“A meeting of soul with soul”–Daily Metta

September 10:

gandhi-21“You have very truly remarked that if we are to reach peace in this world and if we are to carry on a real war against war, we shall have to begin with children.”

–Gandhi (Young India, November 19, 1931, from his speech at the Montessori Training College)

Very often Gandhi is the one quoted as saying “if we are to reach peace in this world…we shall have to begin with children,” but if you look carefully at this quote, he is paraphrasing another educator already mentioned in Daily Metta; that’s right, he’s talking to, and summarizing the thought of Dr. Maria Montessori.

I came to Montessori as a philosophy in nonviolence education in early childhood only after studying Gandhi and nonviolence for several years. I knew vaguely that they had met and admired one another, and that Montessori had put sincere thought into the meaning of constructive program, already that’s a lot! But I only recently discovered how deep that connection really was. Montessori felt that her teachers would best be formed and trained by learning from none other than Gandhi himself. Can you imagine how amazed I was at reading this, being drawn first by Gandhi and then into the works and practical constructive aspects of early childhood education through the Montessori system? Here’s a little gem I found in a small book on “Basic Education” where Mahadev Desai, Gandhi’s secretary, offers more documentation than anywhere else of their famous meeting. He begins by saying that when Gandhi and Dr. Montessori met, “it was the meeting of a soul with a soul.” (The more I work with children, the more I realize how much Gandhi prepared me to understand Montessori’s goals and vision, and it thrills me.) About Gandhiji, Dr. Montessori wrote:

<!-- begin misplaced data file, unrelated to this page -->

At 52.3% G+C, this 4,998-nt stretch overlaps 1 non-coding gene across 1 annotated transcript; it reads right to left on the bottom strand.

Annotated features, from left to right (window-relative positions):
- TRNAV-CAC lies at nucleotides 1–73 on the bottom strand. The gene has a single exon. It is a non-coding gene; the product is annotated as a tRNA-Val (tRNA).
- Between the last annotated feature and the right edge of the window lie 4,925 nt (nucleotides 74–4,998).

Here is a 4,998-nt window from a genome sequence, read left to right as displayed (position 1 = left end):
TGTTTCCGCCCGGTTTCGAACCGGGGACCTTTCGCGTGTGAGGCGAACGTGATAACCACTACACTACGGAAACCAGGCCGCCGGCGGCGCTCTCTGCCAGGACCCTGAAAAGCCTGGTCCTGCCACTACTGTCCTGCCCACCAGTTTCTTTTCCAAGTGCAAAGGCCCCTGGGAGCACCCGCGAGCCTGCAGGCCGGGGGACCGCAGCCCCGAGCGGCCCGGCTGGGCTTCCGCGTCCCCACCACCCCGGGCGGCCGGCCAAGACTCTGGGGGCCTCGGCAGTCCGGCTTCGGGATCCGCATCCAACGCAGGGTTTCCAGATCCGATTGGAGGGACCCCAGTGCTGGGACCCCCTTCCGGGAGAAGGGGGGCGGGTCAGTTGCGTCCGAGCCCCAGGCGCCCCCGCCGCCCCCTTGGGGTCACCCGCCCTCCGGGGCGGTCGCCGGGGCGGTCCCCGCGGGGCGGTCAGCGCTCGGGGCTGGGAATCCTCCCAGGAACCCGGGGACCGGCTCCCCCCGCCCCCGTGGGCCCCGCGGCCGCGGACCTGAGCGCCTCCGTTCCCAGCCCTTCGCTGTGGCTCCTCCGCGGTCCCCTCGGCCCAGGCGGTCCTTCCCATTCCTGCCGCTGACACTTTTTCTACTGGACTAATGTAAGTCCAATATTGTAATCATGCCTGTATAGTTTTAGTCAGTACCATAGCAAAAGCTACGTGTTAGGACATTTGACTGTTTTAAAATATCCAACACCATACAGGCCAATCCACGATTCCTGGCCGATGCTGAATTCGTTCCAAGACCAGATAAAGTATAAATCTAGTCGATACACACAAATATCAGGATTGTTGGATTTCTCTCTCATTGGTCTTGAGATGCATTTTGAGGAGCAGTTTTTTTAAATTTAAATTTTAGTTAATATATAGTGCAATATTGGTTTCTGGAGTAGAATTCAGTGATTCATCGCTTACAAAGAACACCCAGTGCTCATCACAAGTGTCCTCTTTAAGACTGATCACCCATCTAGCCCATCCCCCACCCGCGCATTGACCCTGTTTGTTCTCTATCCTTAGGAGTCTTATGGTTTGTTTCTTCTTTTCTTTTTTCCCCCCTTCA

“Gandhi appears to me as a soul rather than as a man. He had been in my thoughts for years and years. I have followed him with my soul. His gentleness, his sweetness was such that it was as if in the whole world there existed no such thing as harshness; he gave himself freely and fully, as if no limits or obstacles existed; strong direct as a ray of sunshine. It seemed to me that this venerable being might greatly aid the teachers whom I am preparing. The teacher should be open-hearted and generous, should change his [sic] own soul that he may come forth from the harsh world of the adults, that world full of obstacles thwarting the life of humanity. May his meeting with our teachers aid us in the spiritual defense of the child in humanity.”

And his legacy goes on and on. May he continue to inspire teachers (and parents and families and friends of children) to this day and beyond!


Experiment in Nonviolence:

Reflect on the above description of Gandhi. What did Montessori see in Gandhi? What did she want her teachers to do and to learn from him?